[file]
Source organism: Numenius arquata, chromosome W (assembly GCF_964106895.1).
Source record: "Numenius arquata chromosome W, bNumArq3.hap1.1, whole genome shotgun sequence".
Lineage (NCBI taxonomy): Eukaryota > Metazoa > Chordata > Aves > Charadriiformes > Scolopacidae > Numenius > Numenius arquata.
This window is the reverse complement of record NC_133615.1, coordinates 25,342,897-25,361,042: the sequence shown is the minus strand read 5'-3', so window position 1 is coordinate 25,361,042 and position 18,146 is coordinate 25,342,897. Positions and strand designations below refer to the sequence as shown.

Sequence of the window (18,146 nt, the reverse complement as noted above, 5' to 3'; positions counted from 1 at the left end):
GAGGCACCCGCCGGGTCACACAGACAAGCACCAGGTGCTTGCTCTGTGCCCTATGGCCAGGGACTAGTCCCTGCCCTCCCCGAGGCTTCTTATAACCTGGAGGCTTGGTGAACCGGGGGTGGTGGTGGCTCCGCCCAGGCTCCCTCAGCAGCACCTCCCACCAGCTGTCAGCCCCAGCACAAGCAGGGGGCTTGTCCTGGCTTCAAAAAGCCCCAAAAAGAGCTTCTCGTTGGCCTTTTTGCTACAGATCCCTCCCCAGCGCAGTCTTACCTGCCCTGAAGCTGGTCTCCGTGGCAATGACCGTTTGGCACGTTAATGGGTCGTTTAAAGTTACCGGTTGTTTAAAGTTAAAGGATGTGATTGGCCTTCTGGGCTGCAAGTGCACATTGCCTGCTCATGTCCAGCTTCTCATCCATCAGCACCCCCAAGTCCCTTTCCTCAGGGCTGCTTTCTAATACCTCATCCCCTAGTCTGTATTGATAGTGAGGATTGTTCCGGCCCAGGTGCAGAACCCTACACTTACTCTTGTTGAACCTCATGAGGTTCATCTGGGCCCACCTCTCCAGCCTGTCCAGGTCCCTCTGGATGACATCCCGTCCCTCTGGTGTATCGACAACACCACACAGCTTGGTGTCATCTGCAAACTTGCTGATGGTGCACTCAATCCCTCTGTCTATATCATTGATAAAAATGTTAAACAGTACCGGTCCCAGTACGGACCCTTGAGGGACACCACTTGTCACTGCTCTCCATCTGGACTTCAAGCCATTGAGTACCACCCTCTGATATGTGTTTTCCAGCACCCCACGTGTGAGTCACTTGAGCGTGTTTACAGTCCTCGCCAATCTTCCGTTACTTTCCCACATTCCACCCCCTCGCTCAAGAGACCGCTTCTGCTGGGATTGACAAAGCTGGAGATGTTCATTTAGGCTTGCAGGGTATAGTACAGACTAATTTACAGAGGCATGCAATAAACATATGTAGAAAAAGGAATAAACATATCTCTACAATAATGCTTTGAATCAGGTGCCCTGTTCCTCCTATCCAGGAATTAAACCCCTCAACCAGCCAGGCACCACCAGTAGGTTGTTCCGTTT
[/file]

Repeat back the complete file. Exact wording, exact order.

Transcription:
Source organism: Numenius arquata, chromosome W (assembly GCF_964106895.1).
Source record: "Numenius arquata chromosome W, bNumArq3.hap1.1, whole genome shotgun sequence".
Lineage (NCBI taxonomy): Eukaryota > Metazoa > Chordata > Aves > Charadriiformes > Scolopacidae > Numenius > Numenius arquata.
This window is the reverse complement of record NC_133615.1, coordinates 25,342,897-25,361,042: the sequence shown is the minus strand read 5'-3', so window position 1 is coordinate 25,361,042 and position 18,146 is coordinate 25,342,897. Positions and strand designations below refer to the sequence as shown.

Sequence of the window (18,146 nt, the reverse complement as noted above, 5' to 3'; positions counted from 1 at the left end):
GAGGCACCCGCCGGGTCACACAGACAAGCACCAGGTGCTTGCTCTGTGCCCTATGGCCAGGGACTAGTCCCTGCCCTCCCCGAGGCTTCTTATAACCTGGAGGCTTGGTGAACCGGGGGTGGTGGTGGCTCCGCCCAGGCTCCCTCAGCAGCACCTCCCACCAGCTGTCAGCCCCAGCACAAGCAGGGGGCTTGTCCTGGCTTCAAAAAGCCCCAAAAAGAGCTTCTCGTTGGCCTTTTTGCTACAGATCCCTCCCCAGCGCAGTCTTACCTGCCCTGAAGCTGGTCTCCGTGGCAATGACCGTTTGGCACGTTAATGGGTCGTTTAAAGTTACCGGTTGTTTAAAGTTAAAGGATGTGATTGGCCTTCTGGGCTGCAAGTGCACATTGCCTGCTCATGTCCAGCTTCTCATCCATCAGCACCCCCAAGTCCCTTTCCTCAGGGCTGCTTTCTAATACCTCATCCCCTAGTCTGTATTGATAGTGAGGATTGTTCCGGCCCAGGTGCAGAACCCTACACTTACTCTTGTTGAACCTCATGAGGTTCATCTGGGCCCACCTCTCCAGCCTGTCCAGGTCCCTCTGGATGACATCCCGTCCCTCTGGTGTATCGACAACACCACACAGCTTGGTGTCATCTGCAAACTTGCTGATGGTGCACTCAATCCCTCTGTCTATATCATTGATAAAAATGTTAAACAGTACCGGTCCCAGTACGGACCCTTGAGGGACACCACTTGTCACTGCTCTCCATCTGGACTTCAAGCCATTGAGTACCACCCTCTGATATGTGTTTTCCAGCACCCCACGTGTGAGTCACTTGAGCGTGTTTACAGTCCTCGCCAATCTTCCGTTACTTTCCCACATTCCACCCCCTCGCTCAAGAGACCGCTTCTGCTGGGATTGACAAAGCTGGAGATGTTCATTTAGGCTTGCAGGGTATAGTACAGACTAATTTACAGAGGCATGCAATAAACATATGTAGAAAAAGGAATAAACATATCTCTACAATAATGCTTTGAATCAGGTGCCCTGTTCCTCCTATCCAGGAATTAAACCCCTCAACCAGCCAGGCACCACCAGTAGGTTGTTCCGTTT